Lucy Ricardo and The Three Stooges
Last week, I told you a story about an intern draining pus. ( http://badtadmd.com/grand-geyser/ ) It makes sense to follow that with another story of an intern draining pus.
First, some medical background… The Bartholin’s gland sits at the opening to the vagina and secretes fluid for lubrication. Like other glands, it has the potential to get plugged so the fluid can’t get out. The gland, which is normally not even identifiable under the skin, keeps making fluid and starts to swell. To make matters worse, the fluid in the gland is great for bacteria to grow in, so a plugged Bartholin’s gland often becomes infected. This causes redness, pain and more swelling.
The treatment for a Bartholin’s gland abscess is to cut it open and drain the pus. To keep the abscess from reforming, the abscess cavity needs to stay open so it can drain until it is fully healed. A guy named Word invented the absolutely coolest thing to help do that.
The Word catheter is a silicon tube about two inches long and about as big around as a pencil. One end can be blown up with water to form a balloon about an inch in diameter. The other end of the tube has a place to insert a needle to fill the balloon with water. This is what it looks like when the balloon is filled:
After numbing the area, a small hole is cut into the Bartholin’s gland to drain the pus. Then, the rounded end of the Word catheter is placed into the abscess space and the balloon is inflated with water. The balloon allows the catheter to stay in place for about a month while the infection drains and the body’s natural defenses allow complete healing.
So, that’s the background. Now the story:
One night, an intern told me she had a young patient with pain and swelling at the opening to her vagina. That was about enough information to make the diagnosis of Bartholin’s gland abscess. One peek down there was enough to confirm it. Hers was a very large one.
The intern had drained abscesses in other parts of the body but never a Bartholin’s gland abscess. She was excited to drain this one. I verbally took her through the procedure, including some caveats to make things go more smoothly. First, I warned her to not make the hole too large. (I did that once and the balloon wouldn’t stay inside the cavity.) I also told her it can be hard to pass the catheter through the incision if you wait until the abscess is empty. So, she should make the cut and then quickly insert the catheter before the pus stops flowing out.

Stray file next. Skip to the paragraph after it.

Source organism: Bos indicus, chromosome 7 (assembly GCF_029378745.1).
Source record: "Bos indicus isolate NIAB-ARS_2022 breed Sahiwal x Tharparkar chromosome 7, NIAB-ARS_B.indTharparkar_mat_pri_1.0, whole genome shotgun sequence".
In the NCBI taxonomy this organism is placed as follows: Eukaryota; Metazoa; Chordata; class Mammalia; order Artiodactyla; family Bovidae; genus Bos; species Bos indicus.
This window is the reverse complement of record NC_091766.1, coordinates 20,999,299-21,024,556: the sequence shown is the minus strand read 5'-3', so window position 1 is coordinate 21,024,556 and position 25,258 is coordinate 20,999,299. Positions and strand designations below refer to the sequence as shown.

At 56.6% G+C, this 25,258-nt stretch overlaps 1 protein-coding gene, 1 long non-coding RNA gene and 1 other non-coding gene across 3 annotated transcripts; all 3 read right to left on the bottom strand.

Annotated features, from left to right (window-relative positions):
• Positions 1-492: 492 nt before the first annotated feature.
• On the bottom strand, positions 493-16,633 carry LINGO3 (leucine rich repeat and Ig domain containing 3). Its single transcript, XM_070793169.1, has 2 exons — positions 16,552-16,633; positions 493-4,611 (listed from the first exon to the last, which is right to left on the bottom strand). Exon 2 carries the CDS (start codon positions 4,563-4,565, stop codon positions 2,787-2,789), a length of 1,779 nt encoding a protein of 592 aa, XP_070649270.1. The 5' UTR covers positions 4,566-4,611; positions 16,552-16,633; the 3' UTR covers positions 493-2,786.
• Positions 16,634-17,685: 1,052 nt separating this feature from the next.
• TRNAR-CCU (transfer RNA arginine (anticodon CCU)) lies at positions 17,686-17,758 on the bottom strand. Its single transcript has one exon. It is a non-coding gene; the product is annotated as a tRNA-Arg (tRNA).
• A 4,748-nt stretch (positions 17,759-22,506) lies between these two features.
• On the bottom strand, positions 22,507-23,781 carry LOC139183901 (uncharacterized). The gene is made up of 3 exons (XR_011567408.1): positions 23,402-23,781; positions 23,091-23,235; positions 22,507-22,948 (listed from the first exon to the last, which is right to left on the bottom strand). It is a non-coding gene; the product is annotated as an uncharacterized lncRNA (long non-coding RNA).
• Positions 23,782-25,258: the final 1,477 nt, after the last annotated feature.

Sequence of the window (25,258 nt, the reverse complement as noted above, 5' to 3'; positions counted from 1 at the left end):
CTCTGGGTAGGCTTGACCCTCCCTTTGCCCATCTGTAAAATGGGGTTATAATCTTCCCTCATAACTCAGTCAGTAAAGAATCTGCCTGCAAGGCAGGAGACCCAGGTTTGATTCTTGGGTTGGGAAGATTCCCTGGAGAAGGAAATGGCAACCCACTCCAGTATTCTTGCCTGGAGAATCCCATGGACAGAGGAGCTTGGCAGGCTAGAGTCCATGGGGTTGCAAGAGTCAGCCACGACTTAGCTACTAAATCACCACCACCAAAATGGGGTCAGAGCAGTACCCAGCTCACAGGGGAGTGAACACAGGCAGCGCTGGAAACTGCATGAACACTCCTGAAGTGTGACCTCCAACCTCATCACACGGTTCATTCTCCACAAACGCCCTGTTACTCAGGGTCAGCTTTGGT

After giving the patient morphine for pain, we put her legs up in stirrups and coaxed her to relax as much as possible. The intern numbed the area. I warned her that the pus would be under a lot of pressure and might squirt out once the cut was made. I positioned a suction device to capture any pus that came out.
When the intern poked the scalpel into the abscess, the pus immediately started squirting out. The sudden gush of pus caused the intern to freak out. She hollered and jumped back. Pus squirted all over. The intern pulled herself together and tried to push the catheter into the hole. Unfortunately, she had not made the hole large enough, so the catheter wouldn’t pass into the cavity.
With pus continuing to squirt out, she tried to make the hole bigger but was still unsuccessful. I quickly took the scalpel and made an appropriately larger hole. Pus continued to spurt out as the intern tried to pass the catheter into the cavity. At that point, she made a bad move. Somehow, she pulled the needle out of the catheter and she poked herself with it. Again, she jumped and hollered. I told her to hurry and put the catheter in. Finally, just as the pus stopped flowing out, we got the catheter in place and blew up the balloon.
The intern pulled off her glove and saw blood on her hand from where she got poked with the needle. That caused her a lot of alarm until she realized she had been poked with a clean needle.
Everything ended just as it should have.
Well, almost everything. I had been prepared to suction the pus as it exited the abscess. But, when the intern freaked and needed my help, I was less than diligent in my suctioning than I could have been. We ended up with pus on the patient, the bed, the floor and the intern.
In the end, the procedure was perfect but it really felt like “The Three Stooges” or “I Love Lucy” while we were doing it.
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Great story Tad! Your description is so vivid I can see the events in my head. This story isn’t for the faint hearted and would be perfect to share at the dinner table with the family!! Kim